Cullen Driving Skeeter Away From Lab 900 X 450

Research in the Time of COVID19

Several months after the COVID19 pandemic began, universities across the nation started to re-open their doors to their staff, faculty, and graduate students while implementing many new protocols in an effort to protect the health and safety of their employees. The Florida State University Coastal & Marine Laboratory is no exception.

After a complete state-wide shutdown in Florida -- with only essential staff allowed on campuses,  mid-May heralded in a “soft-opening” that allowed up to 25% of the full-compliment of personnel onsite at a time. The lab, like the main campus, requires that everyone entering the gate wears a mask, practices social distancing of at least six feet, and adheres to FSU travel restrictions. In these unusual times, FSUCML’s main goal is to ensure the safety of their employees while allowing essential research to continue. Read on to learn from our faculty and staff what they are up to and how they are coping with research in the time of COVID19.

Chris Matechik, ABSI Research Assistant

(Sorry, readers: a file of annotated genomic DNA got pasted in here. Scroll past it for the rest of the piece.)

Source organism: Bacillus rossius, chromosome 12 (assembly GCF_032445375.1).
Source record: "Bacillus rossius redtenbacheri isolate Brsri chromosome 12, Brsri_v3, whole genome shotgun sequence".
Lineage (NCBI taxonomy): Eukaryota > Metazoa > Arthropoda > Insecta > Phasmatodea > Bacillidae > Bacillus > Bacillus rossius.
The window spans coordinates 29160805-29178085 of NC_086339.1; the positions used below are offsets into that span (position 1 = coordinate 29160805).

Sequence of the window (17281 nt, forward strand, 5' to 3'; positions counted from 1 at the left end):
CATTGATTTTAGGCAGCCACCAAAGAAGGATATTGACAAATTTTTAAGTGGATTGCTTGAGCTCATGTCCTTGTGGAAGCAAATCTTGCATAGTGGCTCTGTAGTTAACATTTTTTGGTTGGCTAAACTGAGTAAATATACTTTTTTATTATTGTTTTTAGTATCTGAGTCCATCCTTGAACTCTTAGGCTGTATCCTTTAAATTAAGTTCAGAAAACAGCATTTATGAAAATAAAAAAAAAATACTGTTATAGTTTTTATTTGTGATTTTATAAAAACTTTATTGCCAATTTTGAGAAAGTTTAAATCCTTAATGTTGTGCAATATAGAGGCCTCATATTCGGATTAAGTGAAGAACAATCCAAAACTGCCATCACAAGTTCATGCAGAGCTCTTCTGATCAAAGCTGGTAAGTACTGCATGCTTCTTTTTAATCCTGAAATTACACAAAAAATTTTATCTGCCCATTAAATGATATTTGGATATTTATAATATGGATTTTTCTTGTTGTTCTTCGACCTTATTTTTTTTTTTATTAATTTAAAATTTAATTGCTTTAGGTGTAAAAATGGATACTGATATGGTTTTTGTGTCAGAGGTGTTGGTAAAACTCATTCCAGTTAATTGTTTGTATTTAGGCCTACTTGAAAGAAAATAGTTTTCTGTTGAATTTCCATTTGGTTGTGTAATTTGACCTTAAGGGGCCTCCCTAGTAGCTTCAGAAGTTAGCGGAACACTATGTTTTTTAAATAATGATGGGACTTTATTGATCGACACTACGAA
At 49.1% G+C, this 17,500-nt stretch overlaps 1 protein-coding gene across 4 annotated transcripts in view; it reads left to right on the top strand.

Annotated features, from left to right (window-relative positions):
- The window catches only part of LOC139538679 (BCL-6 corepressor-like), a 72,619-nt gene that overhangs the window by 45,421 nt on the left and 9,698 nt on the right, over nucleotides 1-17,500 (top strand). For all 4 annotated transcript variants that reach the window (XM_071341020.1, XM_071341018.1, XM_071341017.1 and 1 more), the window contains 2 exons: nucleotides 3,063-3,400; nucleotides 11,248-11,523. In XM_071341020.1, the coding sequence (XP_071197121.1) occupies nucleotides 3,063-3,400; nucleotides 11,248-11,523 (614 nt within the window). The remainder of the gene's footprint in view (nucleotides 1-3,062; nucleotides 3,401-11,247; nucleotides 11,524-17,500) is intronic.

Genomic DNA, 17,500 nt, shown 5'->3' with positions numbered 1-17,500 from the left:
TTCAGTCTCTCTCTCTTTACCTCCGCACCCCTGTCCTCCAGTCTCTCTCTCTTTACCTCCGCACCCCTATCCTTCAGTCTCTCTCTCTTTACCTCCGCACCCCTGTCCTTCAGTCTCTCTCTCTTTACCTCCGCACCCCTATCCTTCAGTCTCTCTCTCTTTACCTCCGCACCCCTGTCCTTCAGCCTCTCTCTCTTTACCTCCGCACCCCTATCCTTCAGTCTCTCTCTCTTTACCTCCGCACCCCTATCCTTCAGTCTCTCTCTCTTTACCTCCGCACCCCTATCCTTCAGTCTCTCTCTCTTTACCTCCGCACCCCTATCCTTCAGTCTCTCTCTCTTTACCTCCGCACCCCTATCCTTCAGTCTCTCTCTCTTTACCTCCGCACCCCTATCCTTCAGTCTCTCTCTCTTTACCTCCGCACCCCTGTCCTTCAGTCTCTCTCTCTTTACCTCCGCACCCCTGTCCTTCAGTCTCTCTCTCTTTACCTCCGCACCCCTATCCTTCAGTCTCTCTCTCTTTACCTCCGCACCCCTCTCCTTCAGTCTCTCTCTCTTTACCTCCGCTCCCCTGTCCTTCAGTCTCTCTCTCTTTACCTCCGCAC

Before Florida State University (including the Coastal & Marine Laboratory) closed as a result of COVID19, I was monitoring intertidal oyster reefs in Indian Lagoon, St. Vincent Sound, Carrabelle River, and Alligator Harbor to determine the size and density of oysters on local reefs. I also prepared samples for genetic and reproductive analysis and constructed spat traps to later deploy at sites around the Apalachicola Bay System.  During the closure, I have maintained monitoring efforts, but was unable to work at the lab full time, so I switched some of my focus to building an interactive web map that will house data that we collect as well as data from some of our partners illustrating where our work is being conducted.                                                                                                                                                    Since the lab’s soft-opening (25% return to work), we have continued monitoring our oyster sites and have started preparing to deploy water quality loggers throughout the Apalachicola Bay System.  This research calls for fieldwork, which we have been able to accomplish by enhancing our safety procedures in an effort to reduce the risk of viral transmission among researchers.  In order to minimize travel, we follow a strict employee rotation schedule and only use local staff rather than faculty or volunteers from FSU’s main campus. Whether working the lab or the field, we drive in separate cars, always wear masks, frequently use hand sanitizer, and stick to the same task all day so we avoid passing equipment back and forth. The FSUMCL has always placed safety first and although specific work guidelines have changed to reflect the current pandemic, the primary goal of SAFELY collecting valuable scientific data has not.